The Nashville creative community gathered last week in the BMI lobby to celebrate Elle King and Miranda Lambert‘s joyful party anthem, “Drunk (And I Don’t Wanna Go Home.)”
The tune was written by King and Martin Johnson, and produced by Johnson and Brandon Paddock.
BMI’s Clay Bradley served as the host for the occasion. He got everything started by letting the crowd of industry members know that “Drunk (And I Don’t Wanna Go Home)” topping the charts marked the first time a solo-female duet has reached the No. 1 spot on Billboard’s Country Airplay chart since Reba McEntire and Linda Davis’ “Does He Love You” in 1993.
“That’s a huge accomplishment,” Bradley said. “Everything about this record represents quality. The songwriting, the recording and the mix are superior.”
He continued, “We’ve all known Elle King since her 2014 release of ‘Ex’s & Oh’s,’ the song that introduced her to the world. The music has always been revolutionary, mixing genres and hanging out on the periphery of the country music genre… But not anymore. I want to officially welcome you to the neighborhood,” Bradley said to King. “Your music and vibe are important to the growth of our ever-evolving community. We can’t wait to see what comes next.”
Bradley also spoke about Lambert, calling her “one of the most important songwriters in the modern era.”
ASCAP’s Mike Sistad was on hand to talk about co-writer and co-producer, Johnson. Sistad pointed out that, like King, Johnson has come to country music with success in other genres—both in his band Boys Like Girls and with his solo project, The Night Game.
“His songs have sold over 25 million copies and he’s had 10 Billboard Top 40 songs,” he said. “Today, we get to celebrate Martin’s very first No. 1 country song. We’re proud to represent you at ASCAP.”
Sony Music Publishing’s Rusty Gaston was the only publisher to speak, as Sony represents both King and Johnson. “I’ve said it before, but it takes an absolute miracle of Biblical proportion to get a song up the country airplay charts,” he said before recognizing the radio promo team at Sony Music Nashville.
Gaston told stories about meeting both of the eclectic writers, pointing out that King had made a superb country record that is to come. “We are so proud that you are becoming more of a part of this community,” Gaston told the beaming artist.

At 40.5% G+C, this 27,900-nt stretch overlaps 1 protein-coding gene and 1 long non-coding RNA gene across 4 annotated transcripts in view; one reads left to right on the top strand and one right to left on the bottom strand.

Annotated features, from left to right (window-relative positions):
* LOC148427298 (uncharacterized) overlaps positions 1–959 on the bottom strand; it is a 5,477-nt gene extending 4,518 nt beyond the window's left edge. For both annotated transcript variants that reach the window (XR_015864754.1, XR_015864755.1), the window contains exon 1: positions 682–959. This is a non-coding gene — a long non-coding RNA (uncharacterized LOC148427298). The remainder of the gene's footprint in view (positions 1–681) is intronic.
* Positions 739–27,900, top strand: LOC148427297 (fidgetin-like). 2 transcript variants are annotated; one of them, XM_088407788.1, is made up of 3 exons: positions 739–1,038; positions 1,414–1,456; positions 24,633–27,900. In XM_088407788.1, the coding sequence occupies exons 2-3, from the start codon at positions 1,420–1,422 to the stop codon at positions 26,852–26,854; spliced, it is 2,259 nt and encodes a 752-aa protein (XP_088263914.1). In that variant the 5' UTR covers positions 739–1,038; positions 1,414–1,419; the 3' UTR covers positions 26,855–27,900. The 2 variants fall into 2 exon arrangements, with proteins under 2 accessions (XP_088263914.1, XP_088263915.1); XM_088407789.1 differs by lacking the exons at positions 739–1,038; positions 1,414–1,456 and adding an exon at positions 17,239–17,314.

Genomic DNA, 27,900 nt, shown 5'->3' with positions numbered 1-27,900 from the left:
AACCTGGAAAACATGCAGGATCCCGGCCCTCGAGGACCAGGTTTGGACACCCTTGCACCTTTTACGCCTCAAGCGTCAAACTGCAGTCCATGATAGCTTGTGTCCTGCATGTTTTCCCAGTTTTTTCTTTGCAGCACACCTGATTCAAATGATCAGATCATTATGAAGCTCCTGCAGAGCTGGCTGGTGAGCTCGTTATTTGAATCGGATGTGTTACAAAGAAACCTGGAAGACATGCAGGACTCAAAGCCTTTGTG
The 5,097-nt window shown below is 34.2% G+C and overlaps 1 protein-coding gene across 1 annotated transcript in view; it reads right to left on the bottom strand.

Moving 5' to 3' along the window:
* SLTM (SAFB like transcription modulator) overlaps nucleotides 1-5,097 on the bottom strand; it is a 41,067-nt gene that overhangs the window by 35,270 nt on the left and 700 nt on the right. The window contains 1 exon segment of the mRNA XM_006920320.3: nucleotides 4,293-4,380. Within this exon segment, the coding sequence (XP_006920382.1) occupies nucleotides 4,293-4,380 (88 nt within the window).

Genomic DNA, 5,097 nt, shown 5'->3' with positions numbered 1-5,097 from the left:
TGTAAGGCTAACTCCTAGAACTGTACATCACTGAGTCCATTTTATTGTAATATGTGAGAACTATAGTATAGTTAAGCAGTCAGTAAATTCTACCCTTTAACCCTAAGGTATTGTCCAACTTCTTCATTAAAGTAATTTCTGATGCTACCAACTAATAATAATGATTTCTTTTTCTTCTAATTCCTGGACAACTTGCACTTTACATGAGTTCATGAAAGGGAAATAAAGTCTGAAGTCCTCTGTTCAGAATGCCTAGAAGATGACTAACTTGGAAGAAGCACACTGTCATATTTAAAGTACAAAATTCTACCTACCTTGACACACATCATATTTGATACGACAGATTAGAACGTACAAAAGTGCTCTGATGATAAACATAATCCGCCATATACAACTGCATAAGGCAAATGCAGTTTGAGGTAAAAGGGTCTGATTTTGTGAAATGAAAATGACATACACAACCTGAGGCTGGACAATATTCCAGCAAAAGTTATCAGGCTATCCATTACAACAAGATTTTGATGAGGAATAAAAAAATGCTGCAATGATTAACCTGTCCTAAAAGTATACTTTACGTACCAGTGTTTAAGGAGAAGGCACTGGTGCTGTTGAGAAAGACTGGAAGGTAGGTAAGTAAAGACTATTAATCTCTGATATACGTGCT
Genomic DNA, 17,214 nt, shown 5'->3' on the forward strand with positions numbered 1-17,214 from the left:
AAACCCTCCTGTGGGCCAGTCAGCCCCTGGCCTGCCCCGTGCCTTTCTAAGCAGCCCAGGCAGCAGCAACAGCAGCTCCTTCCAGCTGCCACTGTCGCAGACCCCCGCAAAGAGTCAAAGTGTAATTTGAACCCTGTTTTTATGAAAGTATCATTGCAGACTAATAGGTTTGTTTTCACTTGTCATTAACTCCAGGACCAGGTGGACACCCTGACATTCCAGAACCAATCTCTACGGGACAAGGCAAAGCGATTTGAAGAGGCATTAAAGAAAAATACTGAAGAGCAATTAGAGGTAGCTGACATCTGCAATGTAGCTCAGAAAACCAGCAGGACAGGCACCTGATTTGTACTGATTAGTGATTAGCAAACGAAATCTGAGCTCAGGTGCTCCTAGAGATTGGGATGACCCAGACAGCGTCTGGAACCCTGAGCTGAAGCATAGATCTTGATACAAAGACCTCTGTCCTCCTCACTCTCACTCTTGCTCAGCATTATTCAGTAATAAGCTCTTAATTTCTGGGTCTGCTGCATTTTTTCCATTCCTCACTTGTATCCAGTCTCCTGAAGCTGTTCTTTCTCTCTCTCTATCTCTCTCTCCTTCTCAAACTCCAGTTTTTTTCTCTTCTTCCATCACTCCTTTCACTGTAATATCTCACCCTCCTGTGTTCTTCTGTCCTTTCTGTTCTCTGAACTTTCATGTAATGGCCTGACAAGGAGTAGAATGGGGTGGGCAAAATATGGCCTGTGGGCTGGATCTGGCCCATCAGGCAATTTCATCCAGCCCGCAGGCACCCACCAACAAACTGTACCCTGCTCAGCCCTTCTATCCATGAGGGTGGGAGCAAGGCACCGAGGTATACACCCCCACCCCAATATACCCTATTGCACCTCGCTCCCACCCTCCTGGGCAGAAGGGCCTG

Sony Music Nashville’s Shane Allen represented the radio promo team that got “Drunk (And I Don’t Wanna Go Home)” up the charts. “Elle, working this single and working with you has been a complete pleasure,” he said. “We’re proud to represent your artistry.”
Both Gaston and Allen shouted out King’s rockstar manager, Mary Hilliard Harrington.
Johnson was funny and gracious when he stepped up to the mic. He told the story of him and King writing the tune nearly 10 years ago.
“I root for the rock and roll star,” Johnson said. “I think we need it, I think it’s important. I think that edge and a little bit of loose ends are key to feeling something and to feeling when an artist can make a cultural impact because you believe them,” he said of King.
King oozed charisma when she spoke. Her and Lambert clutched hands as King started thanking her team.
“I went to one of these parties one time,” she said. “It would be a disservice to myself and my own gratitude attitude to not say thank you to Dierks Bentley for bringing me into this world that has absolutely changed my life.
“I have never felt so embraced or welcomed—or felt like I had a seat at the table—until I was brought into country music,” she added, recognizing Harrington for ushering her into the genre.
King pointed out that even though “Drunk (And I Don’t Wanna Go Home)” is a fun song, it also was an anthem for post-pandemic life. “With everything that we have been through as a country, as a planet, and as a galaxy in the last couple of years, what we need is a freaking anthem about not wanting to be stuck inside. The fact that we get to sing this song on stage and celebrate it with everybody is a beautiful moment because we all get to be together again.”
Lambert agreed. “[The song] might not have meant anything when we recorded it, but after what we went through as a country and a galaxy… Getting to do it every night live, I see the impact we actually made,” she said.